You may feel more comfortable sleeping with your body a little flexed- like having a pillow under your knees if you are on your back or you can sleep on your side with your hips flexed to relieve tension on your abdominal closure. You will be able to get out of bed the day of surgery, but start physical activity slowly and let your body’s response guide you. The first night after your surgery you will have a Foley catheter that will keep you from having to get up throughout the night to go to the bathroom, however it is very important that whoever is taking care of you help you get up and walk around the room every 3 hours to promote circulation in your legs and prevent blood clots. When you are lying down but not sleeping you should be doing heel toe stretches regularly, for one week, to also promote circulation. For the first ten days walk slightly stooped over to relieve strain on your incision. Because of your medications, you may need assistance getting to and from the bathroom for the first several days. Wear the abdominal binder snugly at all times.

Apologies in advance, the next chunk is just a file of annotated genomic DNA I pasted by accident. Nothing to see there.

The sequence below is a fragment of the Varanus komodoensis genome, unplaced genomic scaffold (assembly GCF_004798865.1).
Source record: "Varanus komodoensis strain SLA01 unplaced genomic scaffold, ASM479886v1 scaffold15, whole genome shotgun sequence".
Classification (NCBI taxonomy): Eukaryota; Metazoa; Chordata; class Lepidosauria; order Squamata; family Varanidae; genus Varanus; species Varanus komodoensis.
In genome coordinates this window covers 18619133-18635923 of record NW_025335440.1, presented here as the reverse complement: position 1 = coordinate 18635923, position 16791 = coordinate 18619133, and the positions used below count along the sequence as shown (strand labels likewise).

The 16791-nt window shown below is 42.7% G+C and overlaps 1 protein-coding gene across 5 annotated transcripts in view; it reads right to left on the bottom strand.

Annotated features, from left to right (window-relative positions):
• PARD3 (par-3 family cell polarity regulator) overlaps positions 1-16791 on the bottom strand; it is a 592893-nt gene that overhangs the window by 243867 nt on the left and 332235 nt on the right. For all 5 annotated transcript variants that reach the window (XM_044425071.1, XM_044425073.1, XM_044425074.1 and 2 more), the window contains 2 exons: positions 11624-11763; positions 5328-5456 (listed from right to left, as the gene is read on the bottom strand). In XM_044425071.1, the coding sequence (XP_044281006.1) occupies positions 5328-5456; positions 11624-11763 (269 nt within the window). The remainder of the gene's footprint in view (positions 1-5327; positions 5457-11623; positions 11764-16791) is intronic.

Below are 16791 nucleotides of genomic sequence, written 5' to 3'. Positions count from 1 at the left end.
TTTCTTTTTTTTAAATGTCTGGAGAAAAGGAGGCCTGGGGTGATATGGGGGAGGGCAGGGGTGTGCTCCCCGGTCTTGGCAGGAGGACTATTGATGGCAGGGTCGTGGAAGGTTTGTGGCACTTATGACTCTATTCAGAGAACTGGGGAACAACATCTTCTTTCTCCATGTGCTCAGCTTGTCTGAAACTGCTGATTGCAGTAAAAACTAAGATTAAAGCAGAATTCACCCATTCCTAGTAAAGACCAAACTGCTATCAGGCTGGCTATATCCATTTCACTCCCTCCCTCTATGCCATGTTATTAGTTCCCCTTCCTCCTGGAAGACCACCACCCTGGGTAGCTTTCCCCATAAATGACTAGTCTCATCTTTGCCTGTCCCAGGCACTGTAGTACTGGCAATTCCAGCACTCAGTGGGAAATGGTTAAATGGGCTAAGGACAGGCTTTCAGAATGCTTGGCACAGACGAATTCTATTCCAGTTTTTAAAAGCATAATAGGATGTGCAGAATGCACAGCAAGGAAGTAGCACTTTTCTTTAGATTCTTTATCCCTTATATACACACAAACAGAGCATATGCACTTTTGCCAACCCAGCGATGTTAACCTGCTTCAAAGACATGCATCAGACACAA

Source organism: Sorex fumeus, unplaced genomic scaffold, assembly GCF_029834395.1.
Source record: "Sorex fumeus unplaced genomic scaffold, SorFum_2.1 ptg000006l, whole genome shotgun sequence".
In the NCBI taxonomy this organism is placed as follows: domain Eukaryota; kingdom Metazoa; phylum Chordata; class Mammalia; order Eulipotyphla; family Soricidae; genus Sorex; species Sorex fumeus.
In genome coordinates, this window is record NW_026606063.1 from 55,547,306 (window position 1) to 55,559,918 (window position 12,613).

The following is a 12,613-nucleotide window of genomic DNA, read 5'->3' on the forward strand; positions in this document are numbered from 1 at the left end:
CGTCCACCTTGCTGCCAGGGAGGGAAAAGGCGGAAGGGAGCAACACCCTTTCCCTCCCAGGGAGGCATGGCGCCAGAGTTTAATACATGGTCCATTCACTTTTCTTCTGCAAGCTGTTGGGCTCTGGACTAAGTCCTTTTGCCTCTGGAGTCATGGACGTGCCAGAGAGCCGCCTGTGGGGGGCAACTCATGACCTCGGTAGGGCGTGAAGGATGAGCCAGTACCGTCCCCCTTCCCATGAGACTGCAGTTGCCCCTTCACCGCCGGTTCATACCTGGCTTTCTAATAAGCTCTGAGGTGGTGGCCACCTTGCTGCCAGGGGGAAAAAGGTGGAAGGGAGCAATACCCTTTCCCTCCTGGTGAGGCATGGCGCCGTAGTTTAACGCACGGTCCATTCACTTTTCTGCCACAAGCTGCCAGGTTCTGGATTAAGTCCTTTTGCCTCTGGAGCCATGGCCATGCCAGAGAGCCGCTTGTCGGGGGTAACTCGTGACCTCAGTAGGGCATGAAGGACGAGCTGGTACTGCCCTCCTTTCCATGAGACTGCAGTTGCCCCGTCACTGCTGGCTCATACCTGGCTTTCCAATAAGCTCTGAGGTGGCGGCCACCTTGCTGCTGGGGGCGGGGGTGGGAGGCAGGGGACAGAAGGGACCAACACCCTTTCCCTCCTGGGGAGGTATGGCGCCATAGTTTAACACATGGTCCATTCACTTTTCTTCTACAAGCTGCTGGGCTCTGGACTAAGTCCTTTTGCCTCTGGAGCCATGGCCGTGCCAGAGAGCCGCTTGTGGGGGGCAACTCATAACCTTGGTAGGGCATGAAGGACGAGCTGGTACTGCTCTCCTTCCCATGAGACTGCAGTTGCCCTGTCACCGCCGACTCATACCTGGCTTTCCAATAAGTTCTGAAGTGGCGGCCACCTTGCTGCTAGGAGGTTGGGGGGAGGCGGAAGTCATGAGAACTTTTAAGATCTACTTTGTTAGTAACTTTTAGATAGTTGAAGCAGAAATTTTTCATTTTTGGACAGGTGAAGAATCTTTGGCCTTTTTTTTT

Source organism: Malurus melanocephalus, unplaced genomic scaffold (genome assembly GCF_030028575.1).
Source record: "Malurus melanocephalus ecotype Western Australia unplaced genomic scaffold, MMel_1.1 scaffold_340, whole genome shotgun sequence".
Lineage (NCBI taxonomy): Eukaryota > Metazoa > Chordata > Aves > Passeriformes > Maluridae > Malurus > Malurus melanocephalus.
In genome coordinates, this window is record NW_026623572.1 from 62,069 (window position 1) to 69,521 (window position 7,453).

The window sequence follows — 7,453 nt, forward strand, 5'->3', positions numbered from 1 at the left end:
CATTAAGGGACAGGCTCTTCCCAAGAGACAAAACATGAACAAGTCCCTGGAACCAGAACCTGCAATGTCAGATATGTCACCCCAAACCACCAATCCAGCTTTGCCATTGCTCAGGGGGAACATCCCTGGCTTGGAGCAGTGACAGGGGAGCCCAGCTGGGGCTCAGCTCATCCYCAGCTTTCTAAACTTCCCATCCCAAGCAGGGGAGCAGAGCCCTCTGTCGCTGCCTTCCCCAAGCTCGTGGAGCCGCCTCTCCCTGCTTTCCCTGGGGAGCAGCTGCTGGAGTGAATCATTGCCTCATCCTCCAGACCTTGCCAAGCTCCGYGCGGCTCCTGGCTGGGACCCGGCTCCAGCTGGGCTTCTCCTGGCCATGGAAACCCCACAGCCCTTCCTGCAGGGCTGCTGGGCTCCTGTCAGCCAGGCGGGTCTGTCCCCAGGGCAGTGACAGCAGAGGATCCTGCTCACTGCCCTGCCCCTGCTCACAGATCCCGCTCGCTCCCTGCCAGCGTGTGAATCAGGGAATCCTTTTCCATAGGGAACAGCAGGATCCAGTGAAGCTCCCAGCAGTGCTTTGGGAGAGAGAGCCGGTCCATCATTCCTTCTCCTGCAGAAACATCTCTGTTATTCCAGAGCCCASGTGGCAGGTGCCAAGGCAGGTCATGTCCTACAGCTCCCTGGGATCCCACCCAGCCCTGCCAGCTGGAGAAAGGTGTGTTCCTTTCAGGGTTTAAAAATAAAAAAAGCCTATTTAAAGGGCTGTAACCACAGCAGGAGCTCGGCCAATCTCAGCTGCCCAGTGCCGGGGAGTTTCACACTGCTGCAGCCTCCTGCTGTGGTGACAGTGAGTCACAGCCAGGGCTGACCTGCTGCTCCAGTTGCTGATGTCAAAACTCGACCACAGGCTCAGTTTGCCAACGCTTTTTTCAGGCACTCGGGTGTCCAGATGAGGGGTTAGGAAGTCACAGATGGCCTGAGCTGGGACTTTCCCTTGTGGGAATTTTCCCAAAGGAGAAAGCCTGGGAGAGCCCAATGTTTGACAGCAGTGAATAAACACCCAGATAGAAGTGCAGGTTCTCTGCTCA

TED Hose: The Hose we instructed you to buy and wear is for the prevention of deep venous thrombosis (blood clots). Deep venous thrombosis affects mainly the veins in the lower leg and the thigh. This clot may interfere with circulation of the area, and it may break off and travel through the blood stream. This clot can then lodge in the brain, lungs, heart, or other areas, causing severe damage to that organ or even death. Any surgical procedure that will inhibit your activity post operatively, especially abdominoplasty, there is a risk of blood clots. You will be required to wear your TED Hose during surgery and keep them on for 2 weeks after.

Medications: Take the medications we prescribed according to the instructions on the Bottle. You may feel a bit drowsy, so have someone help you. If you need a refill, call the office and give us the number of your drugstore or pharmacy. Do not take aspirin or ibuprofen for two weeks before or after your surgery. For more detailed instructions you may refer to the post-operative medication sheet that you will receive upon discharge.